I can't entirely dismiss the possibility that the shop employee was a complete idiot and went out of his way to mix up the kits before putting the stickers on them, but if we look at the first kit in sequence of the stickers, we see: 351-...-...-352---353-...-...-354 . Whatever pattern they were using, that seems to be really one kit. And the numbers on the second kit also follow this pattern: ...-506-507-...---289-...-...-288 . Also, 225, 226 and 227 belong to one kit. Based on that, I think those are not mixed.

Of course, I've tried them in all kinds of other combinations, which did not help. If I put two "better" half-kits together (351-352-353-354-506-507-288-289), then it lasts for a few builds (2-3 hours), but the sticks left are completely unusable as a kit. Both kits fail under 5 minutes in seemingly any stick order.

I once had an opportunity to test it with a known good memory kit (another 64Gb Corsair Vengeance) and a known good system (i7-4930K, GA-X79S-UP5). The faulty system worked with known good memory! (Though I do not remember if I tested it long enough and well enough...) And faulty memory was "much less faulty" in the "good system", but that was before I noticed the warranty stickers, so I could not test the kits as intended - and it was still not good enough.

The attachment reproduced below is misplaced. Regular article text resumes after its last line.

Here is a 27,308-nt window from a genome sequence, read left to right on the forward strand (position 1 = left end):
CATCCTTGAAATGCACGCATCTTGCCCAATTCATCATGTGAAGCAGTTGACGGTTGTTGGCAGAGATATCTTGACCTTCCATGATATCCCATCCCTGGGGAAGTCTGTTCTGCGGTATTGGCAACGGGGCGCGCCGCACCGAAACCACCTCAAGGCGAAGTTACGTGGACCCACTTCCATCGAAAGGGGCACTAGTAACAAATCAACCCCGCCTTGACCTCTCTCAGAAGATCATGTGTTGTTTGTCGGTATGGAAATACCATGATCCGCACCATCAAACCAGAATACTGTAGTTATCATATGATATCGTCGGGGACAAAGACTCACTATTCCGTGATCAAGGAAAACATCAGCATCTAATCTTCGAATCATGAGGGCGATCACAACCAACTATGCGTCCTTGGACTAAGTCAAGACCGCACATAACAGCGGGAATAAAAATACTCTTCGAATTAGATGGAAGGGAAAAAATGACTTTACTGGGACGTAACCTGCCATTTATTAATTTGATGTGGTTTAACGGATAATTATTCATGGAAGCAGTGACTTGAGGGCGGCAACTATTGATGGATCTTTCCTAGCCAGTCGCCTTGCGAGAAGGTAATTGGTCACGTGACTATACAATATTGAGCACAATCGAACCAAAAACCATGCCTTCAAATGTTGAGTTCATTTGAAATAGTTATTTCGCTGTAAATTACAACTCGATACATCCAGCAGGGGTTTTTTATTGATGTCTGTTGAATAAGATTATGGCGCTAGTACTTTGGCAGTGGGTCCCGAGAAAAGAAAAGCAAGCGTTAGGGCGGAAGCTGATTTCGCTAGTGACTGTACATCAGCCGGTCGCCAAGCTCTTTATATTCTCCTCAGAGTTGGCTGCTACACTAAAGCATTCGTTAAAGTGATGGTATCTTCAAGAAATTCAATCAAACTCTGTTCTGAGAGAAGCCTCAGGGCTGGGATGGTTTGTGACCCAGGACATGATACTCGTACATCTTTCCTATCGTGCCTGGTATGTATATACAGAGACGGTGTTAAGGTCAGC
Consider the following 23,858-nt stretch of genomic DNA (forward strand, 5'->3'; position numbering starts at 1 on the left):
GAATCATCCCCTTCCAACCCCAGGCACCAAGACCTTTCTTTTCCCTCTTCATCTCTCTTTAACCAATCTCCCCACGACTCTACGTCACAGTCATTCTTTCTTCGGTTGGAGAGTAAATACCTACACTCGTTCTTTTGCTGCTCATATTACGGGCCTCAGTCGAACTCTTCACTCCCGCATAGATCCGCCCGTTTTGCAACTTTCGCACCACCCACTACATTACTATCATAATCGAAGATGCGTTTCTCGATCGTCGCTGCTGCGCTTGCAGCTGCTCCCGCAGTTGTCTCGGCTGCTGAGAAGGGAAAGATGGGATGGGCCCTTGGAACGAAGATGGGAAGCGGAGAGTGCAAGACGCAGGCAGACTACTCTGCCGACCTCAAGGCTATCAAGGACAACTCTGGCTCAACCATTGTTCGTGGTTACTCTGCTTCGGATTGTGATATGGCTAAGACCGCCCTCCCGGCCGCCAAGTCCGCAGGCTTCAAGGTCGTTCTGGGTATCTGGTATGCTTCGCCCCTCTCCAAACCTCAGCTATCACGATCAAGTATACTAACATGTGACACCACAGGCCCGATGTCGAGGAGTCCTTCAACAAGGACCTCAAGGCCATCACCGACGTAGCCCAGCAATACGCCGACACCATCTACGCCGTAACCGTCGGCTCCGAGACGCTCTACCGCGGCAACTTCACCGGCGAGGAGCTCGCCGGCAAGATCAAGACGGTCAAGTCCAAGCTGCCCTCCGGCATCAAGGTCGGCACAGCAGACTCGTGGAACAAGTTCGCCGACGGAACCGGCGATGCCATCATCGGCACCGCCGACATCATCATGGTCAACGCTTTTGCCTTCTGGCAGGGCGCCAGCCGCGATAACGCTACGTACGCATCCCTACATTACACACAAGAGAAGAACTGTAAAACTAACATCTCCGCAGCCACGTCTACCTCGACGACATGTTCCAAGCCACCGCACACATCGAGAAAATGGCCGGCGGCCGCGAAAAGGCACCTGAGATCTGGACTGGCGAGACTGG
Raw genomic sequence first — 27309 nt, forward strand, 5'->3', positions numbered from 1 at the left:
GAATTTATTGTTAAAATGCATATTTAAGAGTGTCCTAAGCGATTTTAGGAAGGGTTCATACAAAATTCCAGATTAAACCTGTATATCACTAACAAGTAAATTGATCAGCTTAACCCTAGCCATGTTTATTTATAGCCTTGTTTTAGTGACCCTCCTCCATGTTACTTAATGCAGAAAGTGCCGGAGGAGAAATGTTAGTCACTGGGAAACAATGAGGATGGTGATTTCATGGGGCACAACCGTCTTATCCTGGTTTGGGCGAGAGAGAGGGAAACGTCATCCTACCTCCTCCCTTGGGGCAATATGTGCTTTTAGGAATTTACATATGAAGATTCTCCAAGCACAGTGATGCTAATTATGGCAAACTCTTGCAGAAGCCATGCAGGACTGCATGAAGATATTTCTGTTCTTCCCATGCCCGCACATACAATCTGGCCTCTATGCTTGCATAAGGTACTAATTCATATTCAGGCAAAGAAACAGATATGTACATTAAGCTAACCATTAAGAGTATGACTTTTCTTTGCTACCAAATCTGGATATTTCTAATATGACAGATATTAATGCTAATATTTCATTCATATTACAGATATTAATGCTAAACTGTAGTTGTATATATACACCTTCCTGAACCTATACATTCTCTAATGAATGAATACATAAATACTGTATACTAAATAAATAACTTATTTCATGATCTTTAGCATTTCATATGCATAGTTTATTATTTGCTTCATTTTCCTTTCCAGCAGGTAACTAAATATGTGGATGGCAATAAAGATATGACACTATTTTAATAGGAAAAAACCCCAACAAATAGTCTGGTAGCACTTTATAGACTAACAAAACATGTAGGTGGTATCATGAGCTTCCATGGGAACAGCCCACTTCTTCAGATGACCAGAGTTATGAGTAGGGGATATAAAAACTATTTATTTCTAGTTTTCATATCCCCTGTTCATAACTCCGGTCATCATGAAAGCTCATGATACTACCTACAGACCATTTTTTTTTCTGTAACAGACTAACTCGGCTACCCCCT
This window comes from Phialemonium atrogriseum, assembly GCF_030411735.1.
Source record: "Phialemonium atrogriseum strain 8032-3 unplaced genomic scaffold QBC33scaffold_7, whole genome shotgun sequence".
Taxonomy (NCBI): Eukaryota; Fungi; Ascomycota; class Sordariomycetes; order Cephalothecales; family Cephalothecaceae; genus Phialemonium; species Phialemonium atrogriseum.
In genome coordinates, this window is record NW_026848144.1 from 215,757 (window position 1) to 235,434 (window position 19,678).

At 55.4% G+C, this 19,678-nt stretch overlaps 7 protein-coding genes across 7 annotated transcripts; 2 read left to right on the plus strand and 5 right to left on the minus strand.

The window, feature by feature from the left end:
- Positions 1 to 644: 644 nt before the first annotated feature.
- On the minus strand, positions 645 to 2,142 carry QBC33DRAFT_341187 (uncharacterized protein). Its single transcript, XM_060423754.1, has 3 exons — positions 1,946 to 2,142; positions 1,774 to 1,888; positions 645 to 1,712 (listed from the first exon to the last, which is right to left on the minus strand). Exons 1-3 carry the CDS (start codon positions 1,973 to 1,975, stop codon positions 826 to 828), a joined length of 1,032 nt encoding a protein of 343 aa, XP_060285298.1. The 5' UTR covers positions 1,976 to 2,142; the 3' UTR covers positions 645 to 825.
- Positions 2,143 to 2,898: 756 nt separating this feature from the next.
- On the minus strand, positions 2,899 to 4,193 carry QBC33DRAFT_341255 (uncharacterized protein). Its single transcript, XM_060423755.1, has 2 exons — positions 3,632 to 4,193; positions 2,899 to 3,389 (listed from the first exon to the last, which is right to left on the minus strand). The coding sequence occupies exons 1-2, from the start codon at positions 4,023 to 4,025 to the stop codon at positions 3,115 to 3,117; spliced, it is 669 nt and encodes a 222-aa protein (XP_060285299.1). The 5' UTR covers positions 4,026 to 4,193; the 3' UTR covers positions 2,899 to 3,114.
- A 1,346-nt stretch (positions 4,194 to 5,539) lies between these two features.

I have once managed to get it to run seemingly stable with 7 sticks, but then decided to continue the pursuit of perfection, and did not write that combination down. %)

After that, remembering that i7-4930 helped somewhat in the past, I've tried this system with an i7-4820. It is said to have a better IMC - maybe this was the reason?.. But it did not make any difference at all.

I've tried a better power supply. That did not make any difference at all. I've tried another one (600W this time) - again, no difference. Or maybe a little bit - I'm still testing this. But surely 500W is enough? 150W for the CPU, 100W for the mainboard+memory, 30W for a GeForce GT610, and I'm testing with only one SSD attached.

I've tried raising voltages and lowering speeds and timings. No difference at all. But I've never done any overclocking other than simply raising the "turbo limit" and CPU core voltage, so maybe there is something else I can try?..

The results I have right now are roughly this: with each kit, 8 sticks fail under 5 minutes, 7 sticks fail under an hour, 6 sticks fail under two or three hours, and 4 sticks are not enough to run the intended application (and if I remember correctly, is not completely stable either).